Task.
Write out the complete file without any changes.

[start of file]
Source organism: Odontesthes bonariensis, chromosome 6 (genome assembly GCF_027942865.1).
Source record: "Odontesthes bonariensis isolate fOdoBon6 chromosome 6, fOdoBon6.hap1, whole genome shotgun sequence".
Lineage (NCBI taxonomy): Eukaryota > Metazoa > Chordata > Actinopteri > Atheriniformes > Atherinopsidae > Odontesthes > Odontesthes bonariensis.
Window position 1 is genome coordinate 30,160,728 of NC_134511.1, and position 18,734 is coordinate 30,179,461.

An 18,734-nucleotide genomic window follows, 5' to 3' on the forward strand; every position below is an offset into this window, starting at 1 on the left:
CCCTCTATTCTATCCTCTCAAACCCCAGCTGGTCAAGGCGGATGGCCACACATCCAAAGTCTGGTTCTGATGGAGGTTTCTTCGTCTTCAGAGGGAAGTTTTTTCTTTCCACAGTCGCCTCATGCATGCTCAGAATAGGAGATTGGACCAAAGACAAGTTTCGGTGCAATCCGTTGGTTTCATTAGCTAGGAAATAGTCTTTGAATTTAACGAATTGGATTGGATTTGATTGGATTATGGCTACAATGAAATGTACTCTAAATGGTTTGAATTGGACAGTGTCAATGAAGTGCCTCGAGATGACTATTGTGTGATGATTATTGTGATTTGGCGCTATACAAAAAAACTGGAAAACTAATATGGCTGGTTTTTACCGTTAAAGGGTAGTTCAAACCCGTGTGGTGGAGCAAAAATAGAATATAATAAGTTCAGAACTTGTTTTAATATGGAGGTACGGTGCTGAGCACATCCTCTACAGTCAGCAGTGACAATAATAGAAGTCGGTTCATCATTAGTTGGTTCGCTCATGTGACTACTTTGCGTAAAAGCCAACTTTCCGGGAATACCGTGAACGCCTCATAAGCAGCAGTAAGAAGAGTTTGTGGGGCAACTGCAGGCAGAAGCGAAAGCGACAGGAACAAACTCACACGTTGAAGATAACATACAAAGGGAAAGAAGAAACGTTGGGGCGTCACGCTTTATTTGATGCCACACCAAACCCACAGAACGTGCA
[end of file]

Source organism: Odontesthes bonariensis, chromosome 6 (genome assembly GCF_027942865.1).
Source record: "Odontesthes bonariensis isolate fOdoBon6 chromosome 6, fOdoBon6.hap1, whole genome shotgun sequence".
Lineage (NCBI taxonomy): Eukaryota > Metazoa > Chordata > Actinopteri > Atheriniformes > Atherinopsidae > Odontesthes > Odontesthes bonariensis.
Window position 1 is genome coordinate 30,160,728 of NC_134511.1, and position 18,734 is coordinate 30,179,461.

An 18,734-nucleotide genomic window follows, 5' to 3' on the forward strand; every position below is an offset into this window, starting at 1 on the left:
CCCTCTATTCTATCCTCTCAAACCCCAGCTGGTCAAGGCGGATGGCCACACATCCAAAGTCTGGTTCTGATGGAGGTTTCTTCGTCTTCAGAGGGAAGTTTTTTCTTTCCACAGTCGCCTCATGCATGCTCAGAATAGGAGATTGGACCAAAGACAAGTTTCGGTGCAATCCGTTGGTTTCATTAGCTAGGAAATAGTCTTTGAATTTAACGAATTGGATTGGATTTGATTGGATTATGGCTACAATGAAATGTACTCTAAATGGTTTGAATTGGACAGTGTCAATGAAGTGCCTCGAGATGACTATTGTGTGATGATTATTGTGATTTGGCGCTATACAAAAAAACTGGAAAACTAATATGGCTGGTTTTTACCGTTAAAGGGTAGTTCAAACCCGTGTGGTGGAGCAAAAATAGAATATAATAAGTTCAGAACTTGTTTTAATATGGAGGTACGGTGCTGAGCACATCCTCTACAGTCAGCAGTGACAATAATAGAAGTCGGTTCATCATTAGTTGGTTCGCTCATGTGACTACTTTGCGTAAAAGCCAACTTTCCGGGAATACCGTGAACGCCTCATAAGCAGCAGTAAGAAGAGTTTGTGGGGCAACTGCAGGCAGAAGCGAAAGCGACAGGAACAAACTCACACGTTGAAGATAACATACAAAGGGAAAGAAGAAACGTTGGGGCGTCACGCTTTATTTGATGCCACACCAAACCCACAGAACGTGCA